Tuesday, September 12, 2006

Face-Lift 185

Guess the Plot

Pantheon of Dreams

1. Billionaire Robbie Dell has everything he ever wanted in his Ancient-Rome themed estate. Everything, that is, except the original Pantheon. So, when the Italian authorities refuse to sell it to him, Robbie hatches a plan to steal it.

2. In this mythic epic, Morpheus, the god of sleep, comes to Earth disguised as a Greek sailor. Dreams come true for lonely Hypnos, the god of dreams as he spies Morpheus browsing the antique shops on Santorini.

3. Summoned to investigate a murder, two homicide detectives discover that the victim is Calliope, one of the nine Muses from Greek mythology.

4. To Marlys, it's a magical place, a lovely palace where anything can happen, a beautiful and enchanted realm. But to her mother, it's just a very messy room.

5. A vacation in Rome becomes a nightmare when Jenny Binter steps into the Pantheon and discovers a portal to another realm.

6. A new contest on HGTV turns the Pantheon in Rome into your very own Tuscan Villa--but only if you guess exactly how much it weighs.

Original Version

Please find enclosed the first three chapters of Pantheon of Dreams, the first in a potential series of urban fantasy murder mysteries. Two homicide detectives investigate the mysterious death of a wealthy recluse. She turns out to be one of the Muses of Greek mythology. [I realize CSI units have come a long way, but getting from, There's a dead body in there, to It's one of the Muses from Greek mythology is a giant leap.] [At what point in the book is it discovered that the victim is a Muse? I'm not sure I want to be reading a standard murder mystery, wondering whodunnit, and suddenly near the end Zeus shows up.] [It's Thalia, Muse of comedy, right? And the coroner figures it out during the autopsy when he cuts her open and a flock of mockingbirds fly forth from her thoraxic cavity?] Their investigation, and the circumstances surrounding her murder, draw in a cast of characters that realize that their normal world has a whole world within it. [Whatever that means.]

I have a B.S. in Biology [Which helps me add realism to my use of biological entities as characters.] (with an undeclared major in English) and work as an environmental toxicologist. [The Muse was killed by an undetectable poison. I was almost stumped, and thinking I was going to have to read the book, but it just came to me.] My family includes practicing obeah people (think Jamaican voodoo) [A red herring. Voodoo had nothing to do with it. She was poisoned.] and I am a part-time pastor, having been in the ministry for over ten years. [Unless you're a homicide detective or an ancient Greek, or you've fully described your book already, I don't care to know this stuff. A better use for the space would be adding information about your plot. ] I've had fiction accepted by the Dark Dreams II, and DeathGrip: Exit Laughing anthologies as well as Weird Tales magazine.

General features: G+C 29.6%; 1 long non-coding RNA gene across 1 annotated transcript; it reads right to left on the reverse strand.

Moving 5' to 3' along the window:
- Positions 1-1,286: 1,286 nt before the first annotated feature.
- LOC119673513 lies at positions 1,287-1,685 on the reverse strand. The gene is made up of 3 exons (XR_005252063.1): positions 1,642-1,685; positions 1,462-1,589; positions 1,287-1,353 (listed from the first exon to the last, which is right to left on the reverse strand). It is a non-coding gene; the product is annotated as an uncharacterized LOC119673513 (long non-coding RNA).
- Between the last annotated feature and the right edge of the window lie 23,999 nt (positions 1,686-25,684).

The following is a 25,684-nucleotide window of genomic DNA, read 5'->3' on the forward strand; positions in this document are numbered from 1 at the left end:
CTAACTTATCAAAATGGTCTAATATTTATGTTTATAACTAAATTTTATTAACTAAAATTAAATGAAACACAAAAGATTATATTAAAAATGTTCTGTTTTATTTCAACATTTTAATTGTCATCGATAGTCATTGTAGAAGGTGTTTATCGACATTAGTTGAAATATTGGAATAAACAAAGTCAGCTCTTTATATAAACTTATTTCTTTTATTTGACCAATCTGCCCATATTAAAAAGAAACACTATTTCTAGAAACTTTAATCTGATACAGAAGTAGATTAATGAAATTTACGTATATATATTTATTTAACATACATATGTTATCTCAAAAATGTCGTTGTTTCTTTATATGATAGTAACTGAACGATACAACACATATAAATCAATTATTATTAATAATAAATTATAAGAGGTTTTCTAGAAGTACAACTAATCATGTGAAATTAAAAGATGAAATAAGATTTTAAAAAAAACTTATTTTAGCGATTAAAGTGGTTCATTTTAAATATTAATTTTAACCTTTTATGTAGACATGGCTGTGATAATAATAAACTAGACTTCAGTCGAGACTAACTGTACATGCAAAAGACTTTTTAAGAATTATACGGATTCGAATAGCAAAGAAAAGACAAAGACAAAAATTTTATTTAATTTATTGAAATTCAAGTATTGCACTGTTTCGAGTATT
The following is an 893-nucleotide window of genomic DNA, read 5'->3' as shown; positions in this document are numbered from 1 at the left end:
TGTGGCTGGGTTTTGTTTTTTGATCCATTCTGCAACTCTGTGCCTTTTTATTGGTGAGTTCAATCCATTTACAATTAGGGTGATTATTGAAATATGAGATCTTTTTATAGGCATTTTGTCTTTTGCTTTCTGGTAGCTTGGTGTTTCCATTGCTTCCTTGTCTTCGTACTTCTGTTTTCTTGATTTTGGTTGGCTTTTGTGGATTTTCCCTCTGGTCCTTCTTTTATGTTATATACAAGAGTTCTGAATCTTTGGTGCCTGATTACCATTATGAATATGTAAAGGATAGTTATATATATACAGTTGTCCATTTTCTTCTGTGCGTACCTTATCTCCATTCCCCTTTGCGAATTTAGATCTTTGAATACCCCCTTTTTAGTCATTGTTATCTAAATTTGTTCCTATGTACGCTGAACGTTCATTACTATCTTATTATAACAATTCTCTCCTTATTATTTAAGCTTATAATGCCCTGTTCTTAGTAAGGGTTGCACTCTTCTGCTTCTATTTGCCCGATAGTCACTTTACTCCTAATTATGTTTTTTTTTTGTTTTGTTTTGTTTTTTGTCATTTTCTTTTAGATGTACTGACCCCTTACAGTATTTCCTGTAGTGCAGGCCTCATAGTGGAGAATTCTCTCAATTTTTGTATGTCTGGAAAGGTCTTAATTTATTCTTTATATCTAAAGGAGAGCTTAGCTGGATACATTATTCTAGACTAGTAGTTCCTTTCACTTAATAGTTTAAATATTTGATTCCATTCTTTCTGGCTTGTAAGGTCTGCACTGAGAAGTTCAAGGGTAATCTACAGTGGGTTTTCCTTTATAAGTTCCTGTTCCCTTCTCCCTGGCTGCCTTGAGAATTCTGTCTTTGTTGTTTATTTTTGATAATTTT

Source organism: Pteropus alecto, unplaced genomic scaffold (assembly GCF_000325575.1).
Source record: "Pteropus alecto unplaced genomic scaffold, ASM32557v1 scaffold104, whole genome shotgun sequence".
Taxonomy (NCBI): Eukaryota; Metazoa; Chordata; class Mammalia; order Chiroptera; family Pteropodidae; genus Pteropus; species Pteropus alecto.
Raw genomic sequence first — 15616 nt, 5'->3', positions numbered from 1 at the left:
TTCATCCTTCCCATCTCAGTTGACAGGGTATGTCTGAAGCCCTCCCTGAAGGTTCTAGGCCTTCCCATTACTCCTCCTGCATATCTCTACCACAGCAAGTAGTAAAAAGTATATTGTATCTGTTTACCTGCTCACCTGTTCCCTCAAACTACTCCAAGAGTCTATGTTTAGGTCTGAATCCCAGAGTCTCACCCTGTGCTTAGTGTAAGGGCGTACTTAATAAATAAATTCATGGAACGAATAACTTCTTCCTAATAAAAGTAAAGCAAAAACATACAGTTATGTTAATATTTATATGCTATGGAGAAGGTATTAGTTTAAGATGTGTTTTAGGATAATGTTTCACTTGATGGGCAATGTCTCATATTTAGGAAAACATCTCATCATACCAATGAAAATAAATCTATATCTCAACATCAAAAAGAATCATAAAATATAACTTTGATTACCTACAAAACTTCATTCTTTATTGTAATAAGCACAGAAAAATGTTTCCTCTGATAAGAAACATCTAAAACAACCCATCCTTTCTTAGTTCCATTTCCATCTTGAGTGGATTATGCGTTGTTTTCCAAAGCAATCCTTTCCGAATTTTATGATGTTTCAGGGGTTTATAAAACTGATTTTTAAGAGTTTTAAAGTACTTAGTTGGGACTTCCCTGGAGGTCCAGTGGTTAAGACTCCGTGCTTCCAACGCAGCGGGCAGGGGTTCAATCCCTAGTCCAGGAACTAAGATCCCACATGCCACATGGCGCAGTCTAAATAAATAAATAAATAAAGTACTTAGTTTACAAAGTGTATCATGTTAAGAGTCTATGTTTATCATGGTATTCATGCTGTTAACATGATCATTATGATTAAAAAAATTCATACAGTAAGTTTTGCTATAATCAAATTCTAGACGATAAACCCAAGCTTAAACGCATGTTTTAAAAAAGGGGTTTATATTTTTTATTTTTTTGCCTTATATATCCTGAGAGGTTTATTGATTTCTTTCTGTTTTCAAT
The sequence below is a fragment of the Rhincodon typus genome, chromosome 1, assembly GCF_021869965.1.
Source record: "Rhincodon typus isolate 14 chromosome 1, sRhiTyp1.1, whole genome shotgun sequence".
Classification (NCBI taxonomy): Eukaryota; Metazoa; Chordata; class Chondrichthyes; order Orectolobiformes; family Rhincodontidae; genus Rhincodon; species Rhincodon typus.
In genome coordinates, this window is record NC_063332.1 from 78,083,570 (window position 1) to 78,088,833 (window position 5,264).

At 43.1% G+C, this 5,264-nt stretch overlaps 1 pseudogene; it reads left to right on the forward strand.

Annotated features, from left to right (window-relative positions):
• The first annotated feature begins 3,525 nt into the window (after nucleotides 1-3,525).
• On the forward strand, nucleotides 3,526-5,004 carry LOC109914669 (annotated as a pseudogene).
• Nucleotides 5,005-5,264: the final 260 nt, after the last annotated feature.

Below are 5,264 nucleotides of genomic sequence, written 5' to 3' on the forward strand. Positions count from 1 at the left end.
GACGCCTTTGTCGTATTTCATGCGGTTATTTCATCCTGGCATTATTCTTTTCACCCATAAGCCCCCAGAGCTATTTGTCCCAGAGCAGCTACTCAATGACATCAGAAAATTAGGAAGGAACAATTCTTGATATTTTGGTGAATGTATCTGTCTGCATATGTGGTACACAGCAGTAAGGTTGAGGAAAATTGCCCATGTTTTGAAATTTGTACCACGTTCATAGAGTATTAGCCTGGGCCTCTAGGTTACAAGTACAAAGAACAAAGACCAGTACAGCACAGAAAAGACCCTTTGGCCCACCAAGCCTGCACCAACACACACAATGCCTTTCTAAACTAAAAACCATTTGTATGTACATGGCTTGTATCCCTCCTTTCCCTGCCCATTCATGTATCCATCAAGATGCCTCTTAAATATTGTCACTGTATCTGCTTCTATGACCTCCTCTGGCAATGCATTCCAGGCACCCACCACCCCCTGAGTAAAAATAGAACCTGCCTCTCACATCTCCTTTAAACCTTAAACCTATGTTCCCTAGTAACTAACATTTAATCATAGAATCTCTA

The novel is complete and can be sent at your request. Thank you for your time and interest. I look forward to your response.



Someone gets murdered and it turns out to be a Muse. That's all we get? Those three chapters had better start off with a bang, because the only question I have is what a Muse is doing in . . . wherever we are, and since there's no guarantee that the answer is revealed before chapter 4, I'd like more to go on in the letter.

Also when the query letters are really short, it's harder to work as many laughs into the critique. Have a little compassion for Evil Editor. Give me some material to work with.


Rei said...

Part of this reads almost like a spoof query that I once wrote. I half expect it to continue:

"I went to high school in Portland, Oregon, but I moved to Texas at the age of 23. My favorite colors are red, green, and chartruce. I do not have an Aunt Petunia, but I do like petunias. I worked briefly as a lumberjack, but the job didn't really work out because of a debilitating allery to cedar. On Wednesdays, I go shopping, and have buttered scones for tea."

Dave said...

Maybe when Calliope dies, TV and movie plots dry up and reality shows take over.

Writerious said...

I've got a B.S. in Biology, too, but I only put that in query letters if I'm writing biology-related nonfiction. And even then, publishing credits come first.

And as they say...

B.S. means... well, we all know what B.S. stands for.

M.S. is "more of the same."

Ph.D. is "piled higher and deeper."

I'm busy piling it higher and deeper tonight as I pound away on my dissertation. Oh, man, am I piling it higher and deeper.

~Nancy said...

Sounds like this might be something I'd read, but I agree with EE: There's not enough to chew on here. The query is too short.

And as for listing degree in biology or that you're a pastor - delete all that - but keep the credits about your stories appearing in mags/anthologies.


Zombie Deathfish said...

Potentially this could be interesting, but at the moment the plot appears too thin. I want to know more about the murder and the characters, lots more.

HawkOwl said...

Lucky mine is a B.Sc. and not a B.S. then. :)